About 6,600 Minnesotans who provide care to family members with disabilities will continue to be paid less than others who provide care. Unless state lawmakers have a change of heart, the attempt to have equal pay for personal care attendant (PCA) services will have to wait for either a legal appeal or the 2012 legislative session.
During the 2011 legislative special session, a 20 percent reduction was made in the pay of PCAs who care for a family member. PCA agencies sued last year to block the cut, which was made in a closed-door deal to reduce a $5 billion state budget deficit.
Gov. Mark Dayton promised he would support restoring the pay cut, which was originally estimated to save the state $24.1 million over the biennium. That amount has been reduced to about $17 million due to the delay in implementing the cut. Dayton is eyeing part of a $73 million payment HMOs have made to the state and federal government for the PCAs.
The cut means some family member PCAs have seen their hourly wage drop from $10 to $8 or less an hour. On March 23 Ramsey County District Court Judge Dale Lindman ruled that the cut would stand, and any changes would have to be made by state lawmakers. The eight PCA agencies involved in the lawsuit will appeal, but that could take six months or longer.
In the ruling Lindman stated, “The rationale behind the distinction between relative PCAs and non-relative PCAs is based on the moral obligations that relative PCAs have towards helping their family members and the valid assumption that relative PCAs will continue to provide care even if affected by a pay cut. If relative PCAs discontinue their services as a result of the (pay cut), qualifying individuals are able to continue receiving services from a non-relative PCA without the 20% cut.”
That reversed a temporary restraining order he issued last fall that blocked the cuts. The order launched a confusing series of actions by PCA agencies. Some made the cut with the idea of restoring pay later if necessary. Others may have to tell families to repay part of their wages if the cut is sustained.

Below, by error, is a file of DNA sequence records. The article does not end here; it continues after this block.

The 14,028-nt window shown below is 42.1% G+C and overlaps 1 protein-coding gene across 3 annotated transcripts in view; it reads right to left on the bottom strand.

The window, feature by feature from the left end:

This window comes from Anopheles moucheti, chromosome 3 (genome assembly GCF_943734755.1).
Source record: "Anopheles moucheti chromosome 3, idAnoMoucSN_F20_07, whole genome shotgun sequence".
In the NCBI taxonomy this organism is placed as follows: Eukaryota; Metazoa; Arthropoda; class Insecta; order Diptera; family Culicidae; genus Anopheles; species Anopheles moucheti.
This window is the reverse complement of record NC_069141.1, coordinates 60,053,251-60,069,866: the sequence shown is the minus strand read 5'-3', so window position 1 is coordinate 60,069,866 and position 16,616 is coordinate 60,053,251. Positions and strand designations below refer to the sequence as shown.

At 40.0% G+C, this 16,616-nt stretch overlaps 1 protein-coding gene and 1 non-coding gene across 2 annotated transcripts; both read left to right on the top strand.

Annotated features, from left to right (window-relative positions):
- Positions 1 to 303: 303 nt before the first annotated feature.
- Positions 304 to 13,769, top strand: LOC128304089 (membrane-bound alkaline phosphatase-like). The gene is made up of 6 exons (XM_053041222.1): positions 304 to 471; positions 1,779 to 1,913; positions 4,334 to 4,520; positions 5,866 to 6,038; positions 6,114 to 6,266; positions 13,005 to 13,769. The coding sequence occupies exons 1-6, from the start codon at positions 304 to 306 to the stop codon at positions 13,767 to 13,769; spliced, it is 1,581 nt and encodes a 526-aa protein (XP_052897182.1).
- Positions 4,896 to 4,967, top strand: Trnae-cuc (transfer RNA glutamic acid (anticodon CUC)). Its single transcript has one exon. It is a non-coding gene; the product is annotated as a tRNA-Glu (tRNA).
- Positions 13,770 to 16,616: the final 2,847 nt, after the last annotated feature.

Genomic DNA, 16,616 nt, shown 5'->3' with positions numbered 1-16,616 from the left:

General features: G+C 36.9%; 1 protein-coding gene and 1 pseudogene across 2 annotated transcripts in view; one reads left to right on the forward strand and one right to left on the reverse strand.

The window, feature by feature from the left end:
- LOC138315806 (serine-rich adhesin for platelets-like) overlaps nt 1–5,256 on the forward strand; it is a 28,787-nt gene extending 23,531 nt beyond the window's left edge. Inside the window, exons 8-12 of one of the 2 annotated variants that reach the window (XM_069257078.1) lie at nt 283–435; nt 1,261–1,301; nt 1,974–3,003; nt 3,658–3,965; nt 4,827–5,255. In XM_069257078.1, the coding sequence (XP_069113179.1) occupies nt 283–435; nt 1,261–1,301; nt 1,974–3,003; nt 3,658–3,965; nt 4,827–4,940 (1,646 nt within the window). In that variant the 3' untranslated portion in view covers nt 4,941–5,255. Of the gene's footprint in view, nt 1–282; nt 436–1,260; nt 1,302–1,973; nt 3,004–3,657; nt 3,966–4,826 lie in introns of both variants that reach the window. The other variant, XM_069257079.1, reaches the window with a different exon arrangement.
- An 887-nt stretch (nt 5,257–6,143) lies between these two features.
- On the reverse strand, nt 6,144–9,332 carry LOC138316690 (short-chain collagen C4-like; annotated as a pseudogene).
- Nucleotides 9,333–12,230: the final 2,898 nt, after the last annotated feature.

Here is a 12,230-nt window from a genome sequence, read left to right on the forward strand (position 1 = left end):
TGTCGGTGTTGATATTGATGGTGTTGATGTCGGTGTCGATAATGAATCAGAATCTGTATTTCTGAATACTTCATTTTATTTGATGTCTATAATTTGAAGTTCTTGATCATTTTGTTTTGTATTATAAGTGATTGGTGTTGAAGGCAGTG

The cut is especially hard on Minnesota people with disabilities and their family members in rural Minnesota, who sometimes lack access to PCA agencies. It also affects people of color and cultural communities where family or kinship care is a priority, said Tim Plant, chief executive officer of Healthstar Home Health a PCA agency in North St. Paul.
“The law requires unequal pay for equal work” Plant said. Some gave up careers and higher salaries to care for family members. One worry is that nonfamily members will not be able to provide the level of care needed for some patients who require complex care. Or, family members will be forced to put their loved ones into nursing homes, which would cost the state more in the long run.
“We were extremely disappointed with the judge’s ruling,” Plant said, “We feel it’s absolutely wrong.”
The Arc Minnesota, an advocacy group for people with intellectual and developmental disabilities, has also objected to the ruling. “Judge Lindman may have ruled that this cut is legal, but it is not right,” said Steve Larson, Senior Policy Director for The Arc Minnesota. “It is wrong to devalue the crucial role that 6,600 direct care staff provide to their families here in Minnesota. These workers are often the only ones who understand the unique culture and language of their relatives. They are often the only ones available in Greater Minnesota to care for their family members. They have often made great personal sacrifices to ensure their loved one receives needed support, including leaving other paid positions and providing many hours of uncompensated care.” The Arc Minnesota has called for state lawmakers to use some of the state surplus to restore the cuts.
A group of DFL House members announced March 29 they would try to amend the omnibus health and human services bill to restore the wage cut. Rep. Tina Liebling, DFL-Rochester, called the reduction “one of the most tragic cuts” made last year. Her amendment was a chance to fix an injustice that is putting families at risk.
Liebling saw her amendment shot down March 29 by Republicans, who said restoring the cut would be too costly. During the floor debate, Rep. Jim Abeler, R-Anoka, said the cut was one of many difficult choices forced by a tight state budget. Abeler pointed out that Minnesota is one of only 21 states that pay for family members to care for a relative with disabilities. The rationale for cutting family members’ wages was that family members are less likely to quit providing care.
Liebling and others said the cut is simply unfair. “This is really a labor of love,” she said. “We should be thanking these people, not paying them less than a stranger would make….Why in the world would we ask these families to bear the brunt of our budget deficit?”
At the news conference prior to the House floor session, Barbara Christenson, 72, of Brooklyn Park discussed her family’s plight. Her 77-year-old husband, Charles, provides 48 hours of care each week for their son Steven, 48 (diagnose at 26 years old).
Steven Christenson has multiple sclerosis and has seizures. He needs 24-hour care. Steven Christenson is unable to work. “How could we put him in a nursing home when he already has lost so much?” Barbara Christenson said.